There needs to be no difference in how men and women are raised. The more we raise our children as ‘boys’ or ‘girls’, the wider the distinction between them becomes. We should simply raise good humans, children who respect others, who are kind and accepting of all differences, who help others, who are loyal, who are independent and strong. Children who are praised for their creativity, their intellect, their sportsmanship and their personalities. Maybe, just maybe we will change these divides. The divides where one is better than the other, where one feels entitled to belittle the other, where one can do more than the other, where one has more rights than the other, where one can touch or violate the other.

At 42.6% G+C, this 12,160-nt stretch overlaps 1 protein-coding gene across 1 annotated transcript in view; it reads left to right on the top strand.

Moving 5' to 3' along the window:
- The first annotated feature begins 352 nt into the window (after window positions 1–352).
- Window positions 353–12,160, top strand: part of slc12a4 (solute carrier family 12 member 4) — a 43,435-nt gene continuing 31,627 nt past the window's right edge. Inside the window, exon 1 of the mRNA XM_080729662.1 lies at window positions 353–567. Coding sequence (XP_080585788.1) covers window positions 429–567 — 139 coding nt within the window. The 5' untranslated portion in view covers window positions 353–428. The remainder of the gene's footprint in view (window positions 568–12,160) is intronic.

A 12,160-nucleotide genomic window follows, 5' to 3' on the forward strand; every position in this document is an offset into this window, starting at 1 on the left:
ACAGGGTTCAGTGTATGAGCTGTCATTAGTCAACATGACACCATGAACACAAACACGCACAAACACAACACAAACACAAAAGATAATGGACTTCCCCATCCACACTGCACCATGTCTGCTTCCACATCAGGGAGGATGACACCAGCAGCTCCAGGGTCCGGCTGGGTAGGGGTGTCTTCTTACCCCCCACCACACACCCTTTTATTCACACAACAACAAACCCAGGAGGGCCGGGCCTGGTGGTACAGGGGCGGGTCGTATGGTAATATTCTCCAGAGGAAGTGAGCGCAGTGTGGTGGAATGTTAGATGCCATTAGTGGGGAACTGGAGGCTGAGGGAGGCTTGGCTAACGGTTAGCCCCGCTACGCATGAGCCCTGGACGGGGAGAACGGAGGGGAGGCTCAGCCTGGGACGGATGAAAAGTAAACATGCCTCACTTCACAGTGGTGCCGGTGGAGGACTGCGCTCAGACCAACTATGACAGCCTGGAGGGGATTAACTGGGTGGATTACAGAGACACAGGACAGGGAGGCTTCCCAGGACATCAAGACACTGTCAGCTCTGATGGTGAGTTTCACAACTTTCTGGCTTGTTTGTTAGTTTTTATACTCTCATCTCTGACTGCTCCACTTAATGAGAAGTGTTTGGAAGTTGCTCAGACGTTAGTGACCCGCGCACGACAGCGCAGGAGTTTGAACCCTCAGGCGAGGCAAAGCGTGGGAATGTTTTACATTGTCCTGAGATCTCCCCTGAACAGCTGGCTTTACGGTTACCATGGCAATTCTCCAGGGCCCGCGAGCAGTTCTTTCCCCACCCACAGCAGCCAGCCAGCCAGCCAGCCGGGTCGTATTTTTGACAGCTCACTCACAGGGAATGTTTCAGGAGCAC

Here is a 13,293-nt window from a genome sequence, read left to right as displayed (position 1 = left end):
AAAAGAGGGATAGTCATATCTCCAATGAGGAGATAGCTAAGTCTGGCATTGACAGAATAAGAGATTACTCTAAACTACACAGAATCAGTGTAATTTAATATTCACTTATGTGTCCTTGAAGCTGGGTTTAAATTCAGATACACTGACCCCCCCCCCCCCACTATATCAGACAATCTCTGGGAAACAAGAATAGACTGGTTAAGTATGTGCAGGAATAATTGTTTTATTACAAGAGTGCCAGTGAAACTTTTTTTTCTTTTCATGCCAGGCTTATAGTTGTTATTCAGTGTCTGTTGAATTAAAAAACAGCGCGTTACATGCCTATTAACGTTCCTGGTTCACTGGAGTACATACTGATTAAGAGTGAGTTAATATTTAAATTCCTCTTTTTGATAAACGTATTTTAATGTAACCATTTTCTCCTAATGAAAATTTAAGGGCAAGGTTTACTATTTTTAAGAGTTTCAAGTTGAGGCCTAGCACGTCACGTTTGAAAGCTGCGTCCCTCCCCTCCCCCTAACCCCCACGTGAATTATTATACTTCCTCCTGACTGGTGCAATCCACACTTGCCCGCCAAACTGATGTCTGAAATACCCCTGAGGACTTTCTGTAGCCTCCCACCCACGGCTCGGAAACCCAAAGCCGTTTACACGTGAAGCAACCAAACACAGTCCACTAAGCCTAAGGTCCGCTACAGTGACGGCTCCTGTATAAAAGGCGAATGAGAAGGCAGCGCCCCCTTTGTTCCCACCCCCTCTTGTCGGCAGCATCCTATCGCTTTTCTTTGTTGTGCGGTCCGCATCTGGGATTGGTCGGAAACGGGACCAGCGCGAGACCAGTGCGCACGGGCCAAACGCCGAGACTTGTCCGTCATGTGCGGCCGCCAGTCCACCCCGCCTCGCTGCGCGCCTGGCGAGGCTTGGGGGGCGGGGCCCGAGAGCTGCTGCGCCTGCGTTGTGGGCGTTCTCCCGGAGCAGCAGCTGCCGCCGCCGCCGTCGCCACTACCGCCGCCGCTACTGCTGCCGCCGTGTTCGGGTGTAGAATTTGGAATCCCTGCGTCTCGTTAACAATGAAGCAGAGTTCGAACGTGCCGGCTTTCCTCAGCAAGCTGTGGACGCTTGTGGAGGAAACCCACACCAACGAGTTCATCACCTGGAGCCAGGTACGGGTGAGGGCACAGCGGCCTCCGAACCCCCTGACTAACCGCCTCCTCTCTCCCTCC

I have to believe that this is possible because I have a daughter. Because I have a daughter I have to be stronger when men tease me. Because I have a daughter I have to take everything seriously, even if it is a friend who jokingly tickles her when she asks them to stop. Because I have a daughter I have to listen and respect her wishes when it comes to her own body, even when she insists on dressing herself when we are running late for school. Because I have a daughter I have to stand up for myself in the workplace and social situations. Because I have a daughter I have to talk openly about body parts so she never feels shame over herself. Because I have a daughter I will make it my business what you teach your sons. Because I have a daughter, and one day what your son thinks is acceptable will become my daughter’s problem. Because I have a daughter I will never silence her, or put her in her place. Because I have a daughter I will never sleep through the night when she is not at home. Because I have a daughter, I am scared.